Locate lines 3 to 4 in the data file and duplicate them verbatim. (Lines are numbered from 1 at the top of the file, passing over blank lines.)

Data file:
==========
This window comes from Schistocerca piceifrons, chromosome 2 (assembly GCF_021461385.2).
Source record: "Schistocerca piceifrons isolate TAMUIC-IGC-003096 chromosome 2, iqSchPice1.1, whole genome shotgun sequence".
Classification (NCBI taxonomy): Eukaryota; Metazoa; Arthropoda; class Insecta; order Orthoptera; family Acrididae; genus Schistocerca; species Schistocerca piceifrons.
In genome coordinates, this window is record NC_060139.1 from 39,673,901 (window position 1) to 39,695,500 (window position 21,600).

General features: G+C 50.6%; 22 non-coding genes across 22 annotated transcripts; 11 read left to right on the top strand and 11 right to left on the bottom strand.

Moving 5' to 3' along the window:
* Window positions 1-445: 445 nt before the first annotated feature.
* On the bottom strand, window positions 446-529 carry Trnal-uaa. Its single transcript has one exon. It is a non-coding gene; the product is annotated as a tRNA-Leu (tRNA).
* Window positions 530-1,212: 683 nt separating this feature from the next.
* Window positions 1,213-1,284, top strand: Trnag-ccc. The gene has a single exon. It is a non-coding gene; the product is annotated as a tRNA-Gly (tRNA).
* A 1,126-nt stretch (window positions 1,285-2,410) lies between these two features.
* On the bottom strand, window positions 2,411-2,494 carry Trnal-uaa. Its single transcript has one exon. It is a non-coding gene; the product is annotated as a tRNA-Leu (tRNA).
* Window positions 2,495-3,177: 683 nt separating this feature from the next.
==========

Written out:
Classification (NCBI taxonomy): Eukaryota; Metazoa; Arthropoda; class Insecta; order Orthoptera; family Acrididae; genus Schistocerca; species Schistocerca piceifrons.
In genome coordinates, this window is record NC_060139.1 from 39,673,901 (window position 1) to 39,695,500 (window position 21,600).